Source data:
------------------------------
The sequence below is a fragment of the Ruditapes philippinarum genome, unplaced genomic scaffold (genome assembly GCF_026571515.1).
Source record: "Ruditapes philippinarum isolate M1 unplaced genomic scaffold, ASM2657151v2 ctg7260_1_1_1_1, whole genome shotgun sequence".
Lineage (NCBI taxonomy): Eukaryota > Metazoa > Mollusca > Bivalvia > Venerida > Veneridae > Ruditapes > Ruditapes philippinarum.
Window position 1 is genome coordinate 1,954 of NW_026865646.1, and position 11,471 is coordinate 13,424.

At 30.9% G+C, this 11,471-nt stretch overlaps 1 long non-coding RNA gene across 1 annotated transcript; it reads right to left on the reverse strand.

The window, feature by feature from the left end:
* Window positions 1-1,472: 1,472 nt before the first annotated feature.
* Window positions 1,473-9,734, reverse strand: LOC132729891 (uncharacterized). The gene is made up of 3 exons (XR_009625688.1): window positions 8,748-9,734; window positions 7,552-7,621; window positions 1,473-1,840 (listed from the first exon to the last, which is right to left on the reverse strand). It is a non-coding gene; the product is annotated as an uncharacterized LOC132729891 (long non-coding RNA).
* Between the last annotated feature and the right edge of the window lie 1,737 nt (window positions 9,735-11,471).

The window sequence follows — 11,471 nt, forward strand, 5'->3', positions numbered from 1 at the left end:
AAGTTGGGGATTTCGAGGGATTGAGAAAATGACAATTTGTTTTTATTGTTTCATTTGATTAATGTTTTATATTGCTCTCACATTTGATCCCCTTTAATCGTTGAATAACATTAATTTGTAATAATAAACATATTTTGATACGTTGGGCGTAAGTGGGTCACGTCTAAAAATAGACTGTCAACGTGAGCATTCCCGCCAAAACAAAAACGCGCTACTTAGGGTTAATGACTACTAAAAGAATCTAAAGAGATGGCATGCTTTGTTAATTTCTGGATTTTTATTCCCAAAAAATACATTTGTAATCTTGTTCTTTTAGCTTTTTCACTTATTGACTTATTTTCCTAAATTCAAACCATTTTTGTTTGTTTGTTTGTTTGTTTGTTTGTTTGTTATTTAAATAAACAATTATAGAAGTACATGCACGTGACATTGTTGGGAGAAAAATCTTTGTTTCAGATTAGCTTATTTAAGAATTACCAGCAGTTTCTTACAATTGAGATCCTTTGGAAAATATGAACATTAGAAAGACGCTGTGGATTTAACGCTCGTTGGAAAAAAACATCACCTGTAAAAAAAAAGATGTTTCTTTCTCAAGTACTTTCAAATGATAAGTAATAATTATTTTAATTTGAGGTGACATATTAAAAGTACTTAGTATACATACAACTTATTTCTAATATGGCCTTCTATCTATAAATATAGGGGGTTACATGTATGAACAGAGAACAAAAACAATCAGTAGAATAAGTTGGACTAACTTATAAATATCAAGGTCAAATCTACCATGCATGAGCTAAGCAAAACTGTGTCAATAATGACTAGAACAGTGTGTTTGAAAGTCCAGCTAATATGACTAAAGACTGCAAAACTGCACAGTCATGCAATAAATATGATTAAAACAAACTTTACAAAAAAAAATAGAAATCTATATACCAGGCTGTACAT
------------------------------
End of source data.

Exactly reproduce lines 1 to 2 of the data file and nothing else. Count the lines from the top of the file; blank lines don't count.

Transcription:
The sequence below is a fragment of the Ruditapes philippinarum genome, unplaced genomic scaffold (genome assembly GCF_026571515.1).
Source record: "Ruditapes philippinarum isolate M1 unplaced genomic scaffold, ASM2657151v2 ctg7260_1_1_1_1, whole genome shotgun sequence".